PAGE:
Denver Broncos team development: The Kaleidoscopic Chaos of Change

Oct 2, 2022; Paradise, Nevada, USA; Las Vegas Raiders cornerback Nate Hobbs (39) sacks Denver Broncos quarterback Russell Wilson (3) during the first half at Allegiant Stadium. Mandatory Credit: Gary A. Vasquez-USA TODAY Sports
Oct 2, 2022; Paradise, Nevada, USA; Las Vegas Raiders cornerback Nate Hobbs (39) sacks Denver Broncos quarterback Russell Wilson (3) during the first half at Allegiant Stadium. Mandatory Credit: Gary A. Vasquez-USA TODAY Sports /

For this week’s edition of your Denver Broncos Team Development introspective, we’ll ask and answer a basic question one might ask of any struggling team – athletic, professional, or otherwise  – ‘What’s changed?’

Standing in the vitriolic rubble left behind by a ‘close but no cigar’ performance, a burgeoning case of fumblitis, and a rash of critical injuries, it would be fair of us to assume that expectations were markedly higher than what’s been realized to this point in what we should all be willing to acknowledge as a fledgling season. Whether those expectations have been warranted, however, is a slightly different conversation, and one around whose edges we’ll patrol together over the course of the next several hundred words.

Denver Broncos: Adjusting the Standard of Measurement

Back to the original question – ‘What’s changed?’ This innocuous little question is exactly where a leadership team would traditionally begin when attempting to determine what may be poisoning the soil of a previously productive team. And there you have it; with that one little word – ‘productive’ – we’ve exposed one of the forks of what is at least a bifurcated problem with this team. When was the last time the local media or fan base – let alone the national scene – would have described the Denver Broncos as ‘productive’?

So, now we see the dilemma with this particular prong. The success measurement for this year’s squad is not actually last year’s squad, nor the year before that, nor the year before that – the yardstick for this year’s team (as well as for every other team that’s been fielded from 2016 to present) is nothing short of a Peyton Manning-led Super Bowl victory. This quandary is not a new one for Broncos Country, but it may be a new-ish conundrum for some of the organization’s more recently onboarded fans.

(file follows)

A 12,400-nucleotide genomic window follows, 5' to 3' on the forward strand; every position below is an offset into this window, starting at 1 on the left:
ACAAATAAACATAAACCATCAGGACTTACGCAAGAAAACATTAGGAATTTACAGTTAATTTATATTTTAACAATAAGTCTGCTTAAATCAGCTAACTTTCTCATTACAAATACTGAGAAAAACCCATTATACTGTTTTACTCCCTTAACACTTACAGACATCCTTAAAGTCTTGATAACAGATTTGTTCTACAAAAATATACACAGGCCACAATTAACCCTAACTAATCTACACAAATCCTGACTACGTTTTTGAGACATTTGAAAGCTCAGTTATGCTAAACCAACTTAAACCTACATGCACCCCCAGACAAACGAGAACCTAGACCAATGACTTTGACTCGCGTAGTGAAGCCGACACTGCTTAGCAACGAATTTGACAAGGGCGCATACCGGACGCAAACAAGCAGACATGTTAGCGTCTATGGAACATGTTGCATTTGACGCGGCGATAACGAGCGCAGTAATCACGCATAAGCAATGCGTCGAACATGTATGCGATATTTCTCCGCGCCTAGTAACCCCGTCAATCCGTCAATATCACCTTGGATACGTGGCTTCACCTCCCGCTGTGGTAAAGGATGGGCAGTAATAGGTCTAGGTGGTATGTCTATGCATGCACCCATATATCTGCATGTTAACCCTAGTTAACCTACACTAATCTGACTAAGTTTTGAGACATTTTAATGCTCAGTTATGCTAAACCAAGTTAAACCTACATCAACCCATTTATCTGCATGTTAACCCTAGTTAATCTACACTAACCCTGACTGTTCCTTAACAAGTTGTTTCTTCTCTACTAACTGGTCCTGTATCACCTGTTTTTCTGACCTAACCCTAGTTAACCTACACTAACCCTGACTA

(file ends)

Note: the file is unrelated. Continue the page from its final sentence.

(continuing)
For those who may have been around for a considerable time, you’ll likely remember having gutted out a similar hangover from 1999 to 2012 following the departure of one ‘John Elway’. I’m not sure it’s possible for that hangover to have been more painful than what’s been endured in the 11 QB Post-Peyton-Carousel, but taking into consideration the length of the Duke’s tenure as the Denver Broncos’ franchise QB, combined with his fairy tale saunter into the sunset following back-to-back Lombardi hoistings, it’s fair and rational to assume that Elway’s legacy-shadow may have been even more difficult to escape.

With a Peyton/Lombardi combo unveiled as the true metric for success, rather than what proximity might have suggested with a Bridgewater/Shurmur tandem, it’s no wonder at all that disappointment has so quickly beset the good (if not slightly impatient) citizens of Broncos Country.

Denver Broncos Team Development: Kaleidoscopic Change

As for the second tine of this multi-pronged analysis of ‘what’s changed’ with the Broncos, I offer this – ‘change’ itself. A typical systematic course adjustment process looks a little something like this – 1) Assess, 2) Adjust, 3) Implement, 4) Repeat. There is one cardinal rule of course adjustment, however, that has been a bit undervalued and more than a bit overlooked as this team has poured itself into a ballyhooed, and much-needed overhaul – moderation.

Although Denver’s approach to change management is not at all unique to this franchise and is in fact something we see in most years from many teams, the problem set is still something worth dissecting a bit. In most walks of life, an organization might take stock of its challenging situation or pattern of underperformance and develop a medium-ranged plan to assess and address the contributing factors.